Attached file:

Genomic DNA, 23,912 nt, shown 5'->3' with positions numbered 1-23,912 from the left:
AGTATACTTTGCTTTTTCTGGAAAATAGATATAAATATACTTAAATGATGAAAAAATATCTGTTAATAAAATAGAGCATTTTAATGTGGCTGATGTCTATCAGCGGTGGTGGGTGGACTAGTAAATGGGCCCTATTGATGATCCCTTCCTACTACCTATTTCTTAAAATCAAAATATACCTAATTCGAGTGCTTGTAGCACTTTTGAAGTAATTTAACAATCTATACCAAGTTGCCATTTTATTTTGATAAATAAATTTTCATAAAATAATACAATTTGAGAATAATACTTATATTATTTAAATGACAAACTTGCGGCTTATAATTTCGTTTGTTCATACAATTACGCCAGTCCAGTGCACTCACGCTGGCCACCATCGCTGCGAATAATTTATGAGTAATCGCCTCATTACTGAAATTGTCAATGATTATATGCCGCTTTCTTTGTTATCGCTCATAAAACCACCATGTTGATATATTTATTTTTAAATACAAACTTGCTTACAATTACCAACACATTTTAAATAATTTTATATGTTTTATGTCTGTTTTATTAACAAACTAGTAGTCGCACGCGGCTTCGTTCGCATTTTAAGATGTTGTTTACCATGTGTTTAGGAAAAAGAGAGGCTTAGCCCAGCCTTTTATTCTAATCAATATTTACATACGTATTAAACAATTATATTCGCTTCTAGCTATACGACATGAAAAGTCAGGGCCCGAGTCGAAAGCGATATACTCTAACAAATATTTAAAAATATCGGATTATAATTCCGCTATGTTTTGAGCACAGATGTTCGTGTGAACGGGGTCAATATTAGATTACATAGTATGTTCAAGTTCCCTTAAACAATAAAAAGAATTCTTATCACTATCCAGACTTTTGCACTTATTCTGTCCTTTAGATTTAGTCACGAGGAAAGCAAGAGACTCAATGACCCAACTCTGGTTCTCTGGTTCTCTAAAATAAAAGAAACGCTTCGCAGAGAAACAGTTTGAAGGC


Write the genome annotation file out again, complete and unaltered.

Genomic DNA, 23,912 nt, shown 5'->3' with positions numbered 1-23,912 from the left:
AGTATACTTTGCTTTTTCTGGAAAATAGATATAAATATACTTAAATGATGAAAAAATATCTGTTAATAAAATAGAGCATTTTAATGTGGCTGATGTCTATCAGCGGTGGTGGGTGGACTAGTAAATGGGCCCTATTGATGATCCCTTCCTACTACCTATTTCTTAAAATCAAAATATACCTAATTCGAGTGCTTGTAGCACTTTTGAAGTAATTTAACAATCTATACCAAGTTGCCATTTTATTTTGATAAATAAATTTTCATAAAATAATACAATTTGAGAATAATACTTATATTATTTAAATGACAAACTTGCGGCTTATAATTTCGTTTGTTCATACAATTACGCCAGTCCAGTGCACTCACGCTGGCCACCATCGCTGCGAATAATTTATGAGTAATCGCCTCATTACTGAAATTGTCAATGATTATATGCCGCTTTCTTTGTTATCGCTCATAAAACCACCATGTTGATATATTTATTTTTAAATACAAACTTGCTTACAATTACCAACACATTTTAAATAATTTTATATGTTTTATGTCTGTTTTATTAACAAACTAGTAGTCGCACGCGGCTTCGTTCGCATTTTAAGATGTTGTTTACCATGTGTTTAGGAAAAAGAGAGGCTTAGCCCAGCCTTTTATTCTAATCAATATTTACATACGTATTAAACAATTATATTCGCTTCTAGCTATACGACATGAAAAGTCAGGGCCCGAGTCGAAAGCGATATACTCTAACAAATATTTAAAAATATCGGATTATAATTCCGCTATGTTTTGAGCACAGATGTTCGTGTGAACGGGGTCAATATTAGATTACATAGTATGTTCAAGTTCCCTTAAACAATAAAAAGAATTCTTATCACTATCCAGACTTTTGCACTTATTCTGTCCTTTAGATTTAGTCACGAGGAAAGCAAGAGACTCAATGACCCAACTCTGGTTCTCTGGTTCTCTAAAATAAAAGAAACGCTTCGCAGAGAAACAGTTTGAAGGC